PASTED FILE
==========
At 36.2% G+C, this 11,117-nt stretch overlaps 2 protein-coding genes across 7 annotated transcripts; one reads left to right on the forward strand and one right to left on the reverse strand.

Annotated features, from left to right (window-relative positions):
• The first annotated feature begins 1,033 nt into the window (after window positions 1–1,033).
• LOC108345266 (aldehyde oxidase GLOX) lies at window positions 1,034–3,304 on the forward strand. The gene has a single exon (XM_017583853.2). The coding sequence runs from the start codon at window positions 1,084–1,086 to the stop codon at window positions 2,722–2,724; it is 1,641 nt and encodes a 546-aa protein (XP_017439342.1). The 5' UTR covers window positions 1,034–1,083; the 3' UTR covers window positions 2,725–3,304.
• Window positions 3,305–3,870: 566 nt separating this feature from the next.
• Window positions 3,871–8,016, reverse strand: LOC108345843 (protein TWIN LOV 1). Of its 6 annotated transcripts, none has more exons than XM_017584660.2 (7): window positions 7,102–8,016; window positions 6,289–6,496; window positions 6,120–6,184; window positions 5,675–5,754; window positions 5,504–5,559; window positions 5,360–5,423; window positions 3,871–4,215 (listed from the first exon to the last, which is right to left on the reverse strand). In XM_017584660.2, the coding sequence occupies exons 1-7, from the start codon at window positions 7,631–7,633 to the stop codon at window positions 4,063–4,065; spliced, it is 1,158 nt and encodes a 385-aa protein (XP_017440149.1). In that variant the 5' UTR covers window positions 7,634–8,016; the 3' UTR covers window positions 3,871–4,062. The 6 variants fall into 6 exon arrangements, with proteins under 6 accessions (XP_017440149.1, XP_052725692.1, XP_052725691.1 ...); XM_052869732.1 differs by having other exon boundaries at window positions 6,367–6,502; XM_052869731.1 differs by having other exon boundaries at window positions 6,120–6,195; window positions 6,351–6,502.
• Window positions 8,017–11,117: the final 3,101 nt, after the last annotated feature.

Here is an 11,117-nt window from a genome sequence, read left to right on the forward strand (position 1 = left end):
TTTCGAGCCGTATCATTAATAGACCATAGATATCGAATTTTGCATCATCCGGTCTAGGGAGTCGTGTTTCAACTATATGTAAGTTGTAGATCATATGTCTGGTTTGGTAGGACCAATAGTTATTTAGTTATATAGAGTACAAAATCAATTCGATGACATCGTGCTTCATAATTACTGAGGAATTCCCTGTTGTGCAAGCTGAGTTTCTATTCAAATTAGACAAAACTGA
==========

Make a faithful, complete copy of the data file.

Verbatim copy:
At 36.2% G+C, this 11,117-nt stretch overlaps 2 protein-coding genes across 7 annotated transcripts; one reads left to right on the forward strand and one right to left on the reverse strand.

Annotated features, from left to right (window-relative positions):
• The first annotated feature begins 1,033 nt into the window (after window positions 1–1,033).
• LOC108345266 (aldehyde oxidase GLOX) lies at window positions 1,034–3,304 on the forward strand. The gene has a single exon (XM_017583853.2). The coding sequence runs from the start codon at window positions 1,084–1,086 to the stop codon at window positions 2,722–2,724; it is 1,641 nt and encodes a 546-aa protein (XP_017439342.1). The 5' UTR covers window positions 1,034–1,083; the 3' UTR covers window positions 2,725–3,304.
• Window positions 3,305–3,870: 566 nt separating this feature from the next.
• Window positions 3,871–8,016, reverse strand: LOC108345843 (protein TWIN LOV 1). Of its 6 annotated transcripts, none has more exons than XM_017584660.2 (7): window positions 7,102–8,016; window positions 6,289–6,496; window positions 6,120–6,184; window positions 5,675–5,754; window positions 5,504–5,559; window positions 5,360–5,423; window positions 3,871–4,215 (listed from the first exon to the last, which is right to left on the reverse strand). In XM_017584660.2, the coding sequence occupies exons 1-7, from the start codon at window positions 7,631–7,633 to the stop codon at window positions 4,063–4,065; spliced, it is 1,158 nt and encodes a 385-aa protein (XP_017440149.1). In that variant the 5' UTR covers window positions 7,634–8,016; the 3' UTR covers window positions 3,871–4,062. The 6 variants fall into 6 exon arrangements, with proteins under 6 accessions (XP_017440149.1, XP_052725692.1, XP_052725691.1 ...); XM_052869732.1 differs by having other exon boundaries at window positions 6,367–6,502; XM_052869731.1 differs by having other exon boundaries at window positions 6,120–6,195; window positions 6,351–6,502.
• Window positions 8,017–11,117: the final 3,101 nt, after the last annotated feature.

Here is an 11,117-nt window from a genome sequence, read left to right on the forward strand (position 1 = left end):
TTTCGAGCCGTATCATTAATAGACCATAGATATCGAATTTTGCATCATCCGGTCTAGGGAGTCGTGTTTCAACTATATGTAAGTTGTAGATCATATGTCTGGTTTGGTAGGACCAATAGTTATTTAGTTATATAGAGTACAAAATCAATTCGATGACATCGTGCTTCATAATTACTGAGGAATTCCCTGTTGTGCAAGCTGAGTTTCTATTCAAATTAGACAAAACTGA